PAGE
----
Baptism ≠ perfection

Seventeenth Sunday after Pentecost
 (with Holy Baptism)

In the name of God, the Creator who made us, the Christ who guides us, and the Holy Spirit who keeps us.  Amen.

A couple of weeks ago, I saw a quote from a colleague of mine where he said, “When you’re ordained a priest, your imposter syndrome is ordained right along with you.”  Part of what he was saying there is that the act of ordination doesn’t somehow, magically fix everything that was wrong with us, or undesirable about us before.  But another part of what I hear in that quote is that when we are called to ministry – whether it be a ministry like this one, sheltered behind a collar and vestments and under the protection of the church, or the broader ministry to which we’ve all been called: the ministry of faithful Christianity – however we are called, we are called as we are.  God intends to use all of us – even those parts of us that don’t inspire our pride.  Even those parts of us that we’d rather keep to ourselves.

Today, as we welcome Samira into the household of this faith we share, it’s important to remember that.  Samira – it’s important for you to remember that.  This baptism isn’t a magic trick.  It will not solve all of your problems.  We believe that it is a sacrament of new birth, but that new birth brings along with it all of the truths of the old life, too.  And that’s exactly how it should be.  That’s exactly how God wants it.  Because God wants you.  Not some idealized, perfected version of you, but you.  Just as God created you.  Just as the changes and chances of life have molded you into the person who sought out this blessing today.

And for all the rest of us gathered here today, we are also being called to renew our commitments and “remember our baptisms”, as the saying goes.  Even if we can’t remember the specific event, we are being asked to remember the promises made, and more importantly, to remember the calling we’ve been given.  A calling not to perfection, but to faithfulness.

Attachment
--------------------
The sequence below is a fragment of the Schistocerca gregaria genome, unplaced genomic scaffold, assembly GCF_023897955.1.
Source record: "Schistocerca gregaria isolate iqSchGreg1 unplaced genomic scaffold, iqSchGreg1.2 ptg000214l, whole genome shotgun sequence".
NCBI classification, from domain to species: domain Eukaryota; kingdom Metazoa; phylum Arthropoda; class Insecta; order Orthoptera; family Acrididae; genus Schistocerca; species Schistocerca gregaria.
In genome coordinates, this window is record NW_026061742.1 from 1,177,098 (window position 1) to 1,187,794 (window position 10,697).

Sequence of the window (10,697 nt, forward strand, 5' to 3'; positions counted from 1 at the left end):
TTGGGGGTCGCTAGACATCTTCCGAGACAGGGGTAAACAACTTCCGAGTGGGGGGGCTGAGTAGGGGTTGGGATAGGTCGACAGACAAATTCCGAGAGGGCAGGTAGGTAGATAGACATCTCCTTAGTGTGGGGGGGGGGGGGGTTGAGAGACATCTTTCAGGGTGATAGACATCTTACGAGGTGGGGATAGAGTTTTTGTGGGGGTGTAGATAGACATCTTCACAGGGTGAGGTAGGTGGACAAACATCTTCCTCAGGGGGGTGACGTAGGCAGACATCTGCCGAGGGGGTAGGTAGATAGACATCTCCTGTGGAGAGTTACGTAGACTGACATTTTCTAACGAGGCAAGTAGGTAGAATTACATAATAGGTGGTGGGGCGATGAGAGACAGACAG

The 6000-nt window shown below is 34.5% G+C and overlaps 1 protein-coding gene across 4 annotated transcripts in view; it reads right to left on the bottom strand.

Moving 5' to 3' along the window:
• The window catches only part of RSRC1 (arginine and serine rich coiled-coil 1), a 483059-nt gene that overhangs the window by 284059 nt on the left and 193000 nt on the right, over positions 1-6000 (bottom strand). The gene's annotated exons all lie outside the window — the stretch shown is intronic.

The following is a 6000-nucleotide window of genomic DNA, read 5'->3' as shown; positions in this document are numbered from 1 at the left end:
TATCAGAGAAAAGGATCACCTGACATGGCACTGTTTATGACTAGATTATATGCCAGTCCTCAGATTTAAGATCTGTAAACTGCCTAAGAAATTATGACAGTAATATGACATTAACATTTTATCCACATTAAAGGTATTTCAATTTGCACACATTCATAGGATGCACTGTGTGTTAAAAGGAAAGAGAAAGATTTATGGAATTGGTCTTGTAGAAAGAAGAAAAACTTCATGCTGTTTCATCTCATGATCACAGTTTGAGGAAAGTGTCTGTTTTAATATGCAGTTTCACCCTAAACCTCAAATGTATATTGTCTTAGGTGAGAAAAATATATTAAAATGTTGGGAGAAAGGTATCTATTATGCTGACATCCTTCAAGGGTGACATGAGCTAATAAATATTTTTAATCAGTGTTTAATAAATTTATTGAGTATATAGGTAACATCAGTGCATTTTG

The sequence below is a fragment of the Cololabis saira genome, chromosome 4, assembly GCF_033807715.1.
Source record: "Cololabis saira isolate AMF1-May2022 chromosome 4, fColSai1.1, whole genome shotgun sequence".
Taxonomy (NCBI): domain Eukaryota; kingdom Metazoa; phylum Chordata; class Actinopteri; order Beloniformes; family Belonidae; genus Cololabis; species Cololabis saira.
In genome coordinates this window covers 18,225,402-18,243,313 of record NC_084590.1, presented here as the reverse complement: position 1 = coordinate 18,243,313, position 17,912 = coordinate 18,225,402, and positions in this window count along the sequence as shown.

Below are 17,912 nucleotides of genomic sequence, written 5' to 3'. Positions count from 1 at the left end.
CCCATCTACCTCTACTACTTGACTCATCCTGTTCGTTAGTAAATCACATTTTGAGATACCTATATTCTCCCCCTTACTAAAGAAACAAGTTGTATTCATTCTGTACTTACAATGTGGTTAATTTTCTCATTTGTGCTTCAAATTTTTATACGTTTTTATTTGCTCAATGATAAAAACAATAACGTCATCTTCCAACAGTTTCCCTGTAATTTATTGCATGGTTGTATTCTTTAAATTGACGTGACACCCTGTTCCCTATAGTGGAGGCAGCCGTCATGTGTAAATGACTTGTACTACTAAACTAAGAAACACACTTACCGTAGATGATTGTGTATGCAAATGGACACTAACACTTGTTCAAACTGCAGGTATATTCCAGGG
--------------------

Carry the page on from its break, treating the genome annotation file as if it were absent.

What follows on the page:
It’s a reminder we all need from time to time.  Some of my favorite stories from the gospels are like the one we read this morning – stories that show these first disciples of Jesus being a little ridiculous.  From our vantage point, it’s almost funny to imagine that scene – the disciples asking for more faith, as if it were a commodity that Jesus could distribute, and not a relationship that they had to cultivate in their own lives.  It can be fun to imagine these pillars of our faith being put in their place by Jesus.

They ask for more faith and he tells them: if you had even the tiniest amount of faith, you could perform miracles beyond your imagining.  But you don’t need that.  You just need to live your best lives.  Nothing spectacular.  Just do your best and humbly face each day.

Part of why it’s fun to see the disciples that way is because it gives us permission to be imperfect.  Like them, we’re just trying to do the best we can.  Like them, we’re trying to grow into more faithful followers of Jesus.  Like them, we have been called to follow Christ, with all of our baggage and imperfections and embarrassments and mistakes in tow.  They are a part of us, and they are a part of who Christ has called.

When Jesus called those first disciples, he didn’t seek out the perfect people of his time and place.  He didn’t look for the ones who were best prepared to quote and expound upon the scriptures.  He didn’t look for people who were prime examples of all that we could become.  He called fishermen and laborers.  He called tax collectors.  He called anarchists and scoundrels.  He didn’t look for perfect people, because he knew that average people – everyday people like us – were perfect.  They were perfect for what he needed, even in their flaws, and so are we.

In a few minutes, after we have prayed together, when Samira stands up dripping with the waters of baptism, after she is marked with oil and sealed by the Holy Spirit, she will still be Samira.  But she will be a Samira who has promised to follow Jesus.  She will be Samira who proclaims her place in this community.  The water won’t wash away anything about who she is, it will only add something more – something that we can’t quite explain or name, but something good, that we pray will help to sustain her and guide her in everything that is to come.  Something that will make her a part of us, and us a part of her.  The water of baptism won’t erase imperfections, but somehow still, it brings us all a little closer to perfection.

As we recite the words of the covenant – when we, again, make these promises for how we intend to live our lives – it won’t take anything away from us, either.  It will just add, to all that we have and all that we are, a renewed commitment.  A renewed promise.  And most of all, it will add a new member of the family.  A new colleague in ministry.  A new companion on the journey.

I pray that God blesses Samira, and with her, her family and friends today.  And I pray that we all are equally blessed to walk along this road with her.  May we all be strengthened by our work here today.  Strengthened to live for Christ in the days to come.  Amen.